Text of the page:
- Provide nutritional education and healthy eating habits in the Hill District through cooking classes, food demonstrations and tastings
- Encourage support of locally-owned, women of color producers working cooperatively to build economic self-reliance
International Fair Trade Business Partnerships
In November of 2015, we launched our first Ujamaa-branded line of skirts and accessories called Royal Roots Collection. Royal Roots was birthed among Ujamaa’s members and a partnership with an NGO based in Karagwe, Tanzania in East Africa called KVDPA. Designed locally, the skirts were produced over a two week trip in a fair trade exchange of labor with women and youth learning sewing skills as a strategy to reduce poverty in their global community. It is our intention to continue building upon this relationship, applying for Fair Trade certification and bringing an international flair into the local Greater Pittsburgh market.
Fair Trade PRINCIPLES
Fair trade places fair monetary value on the unique skills of Africana women and artisans, providing an economic and moral boost which leads to more gender equality in the family and community. It means paying a fair price or wage in the local context and providing equal employment opportunities. It also means engaging in environmentally sustainable practices, providing safe and healthy working conditions, and being open to public accountability.
Fair trade is environmentally, economically and culturally sustainable and gives local communities the opportunity to self-empower.
October is held internationally as Fair Trade month, acknowledging the importance of fair and direct monetary exchange for the goods produced by our people whether they reside across the ocean or in our own neighborhood. Ujamaa Boutique is working hard to ensure our shop offers opportunities for our neighbors to have healthy exchanges for goods and services with one another, made locally by Africana artists and other global crafters around the world. Remember to stop in for your gifts to self and others, supporting those who are working creatively to support themselves!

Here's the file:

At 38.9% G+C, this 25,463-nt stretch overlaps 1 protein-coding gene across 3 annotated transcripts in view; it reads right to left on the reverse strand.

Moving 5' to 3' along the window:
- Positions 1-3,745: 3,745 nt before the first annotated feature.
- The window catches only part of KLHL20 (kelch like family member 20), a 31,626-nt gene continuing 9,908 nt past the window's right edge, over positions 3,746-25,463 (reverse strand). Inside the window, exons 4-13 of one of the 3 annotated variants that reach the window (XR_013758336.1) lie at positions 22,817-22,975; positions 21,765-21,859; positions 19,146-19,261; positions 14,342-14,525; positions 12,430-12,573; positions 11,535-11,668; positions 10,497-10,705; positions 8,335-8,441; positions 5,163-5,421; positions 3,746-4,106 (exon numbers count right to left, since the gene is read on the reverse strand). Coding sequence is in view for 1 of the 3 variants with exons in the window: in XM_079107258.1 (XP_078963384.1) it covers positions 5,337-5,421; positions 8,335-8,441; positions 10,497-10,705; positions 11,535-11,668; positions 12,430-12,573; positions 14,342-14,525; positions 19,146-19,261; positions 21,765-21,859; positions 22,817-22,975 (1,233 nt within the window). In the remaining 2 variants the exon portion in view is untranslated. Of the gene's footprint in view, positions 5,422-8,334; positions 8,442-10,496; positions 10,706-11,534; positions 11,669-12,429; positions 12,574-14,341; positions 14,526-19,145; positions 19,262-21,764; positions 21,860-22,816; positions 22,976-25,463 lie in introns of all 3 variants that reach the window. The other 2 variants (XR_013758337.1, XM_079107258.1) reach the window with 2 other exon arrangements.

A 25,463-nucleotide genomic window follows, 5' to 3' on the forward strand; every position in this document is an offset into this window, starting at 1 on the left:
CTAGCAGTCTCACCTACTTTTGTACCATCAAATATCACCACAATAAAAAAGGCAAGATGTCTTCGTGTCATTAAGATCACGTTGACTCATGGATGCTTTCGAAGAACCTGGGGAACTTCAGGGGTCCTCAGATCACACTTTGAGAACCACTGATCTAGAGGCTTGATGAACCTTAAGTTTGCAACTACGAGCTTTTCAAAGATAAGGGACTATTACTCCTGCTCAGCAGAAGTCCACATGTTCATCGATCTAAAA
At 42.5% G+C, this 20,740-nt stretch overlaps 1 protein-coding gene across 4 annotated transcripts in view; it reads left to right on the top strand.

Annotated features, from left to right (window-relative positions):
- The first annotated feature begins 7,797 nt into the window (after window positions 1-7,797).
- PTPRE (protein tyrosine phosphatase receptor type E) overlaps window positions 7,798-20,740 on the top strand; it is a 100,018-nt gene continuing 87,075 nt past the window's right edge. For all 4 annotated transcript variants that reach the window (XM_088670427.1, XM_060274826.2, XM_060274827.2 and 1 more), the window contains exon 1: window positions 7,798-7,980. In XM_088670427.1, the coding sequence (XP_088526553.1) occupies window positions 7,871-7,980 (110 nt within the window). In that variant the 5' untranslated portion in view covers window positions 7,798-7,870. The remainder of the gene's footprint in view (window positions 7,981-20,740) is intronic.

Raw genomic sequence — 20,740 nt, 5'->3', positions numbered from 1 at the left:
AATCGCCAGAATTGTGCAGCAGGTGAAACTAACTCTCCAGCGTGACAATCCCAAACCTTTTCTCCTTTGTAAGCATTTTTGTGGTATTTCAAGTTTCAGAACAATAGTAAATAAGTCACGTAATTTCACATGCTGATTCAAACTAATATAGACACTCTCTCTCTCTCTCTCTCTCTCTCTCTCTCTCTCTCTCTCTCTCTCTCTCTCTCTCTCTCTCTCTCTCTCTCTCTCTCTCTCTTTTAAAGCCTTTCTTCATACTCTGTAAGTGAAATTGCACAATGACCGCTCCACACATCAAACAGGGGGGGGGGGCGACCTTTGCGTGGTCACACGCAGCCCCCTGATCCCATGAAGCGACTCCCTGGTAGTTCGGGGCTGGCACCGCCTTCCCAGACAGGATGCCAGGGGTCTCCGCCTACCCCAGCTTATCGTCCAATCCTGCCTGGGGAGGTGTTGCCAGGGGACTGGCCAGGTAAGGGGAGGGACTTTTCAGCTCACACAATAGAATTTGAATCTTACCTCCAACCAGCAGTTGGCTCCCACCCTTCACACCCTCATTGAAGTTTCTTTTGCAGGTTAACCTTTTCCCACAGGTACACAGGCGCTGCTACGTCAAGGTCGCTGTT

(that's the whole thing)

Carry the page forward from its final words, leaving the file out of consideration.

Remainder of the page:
Just as the originator’s of the fair trade movement were stirred to open up economic channels after witnessing the hard work and creative endeavors of our international brothers and sisters and seeing them not receive their fair share, Ujamaa was formed similarly to make a difference. Fair Trade is just as relevant in impacting poverty in the United States as it is across the waters in foreign countries. A local woman learning how to help herself helps her children and her entire family. Multiple women working together transforms the community. Ujamaa Collective is doing its best to combine cultural ethics with cooperative business practices to help lift as we climb.
On limited incomes, many of us look for the deal or the lowest price- although that doesn’t always guarantee the best quality. While the handmade artist must cover all expenses, from business overhead, the cost of supplies and the value of their time like any other big business, it is very difficult to compete with similar items factory-manufactured cheaply in other countries. Economics is a relationship of value, worth and choices- let’s do our best to choose the options that support more of what we care about and not less.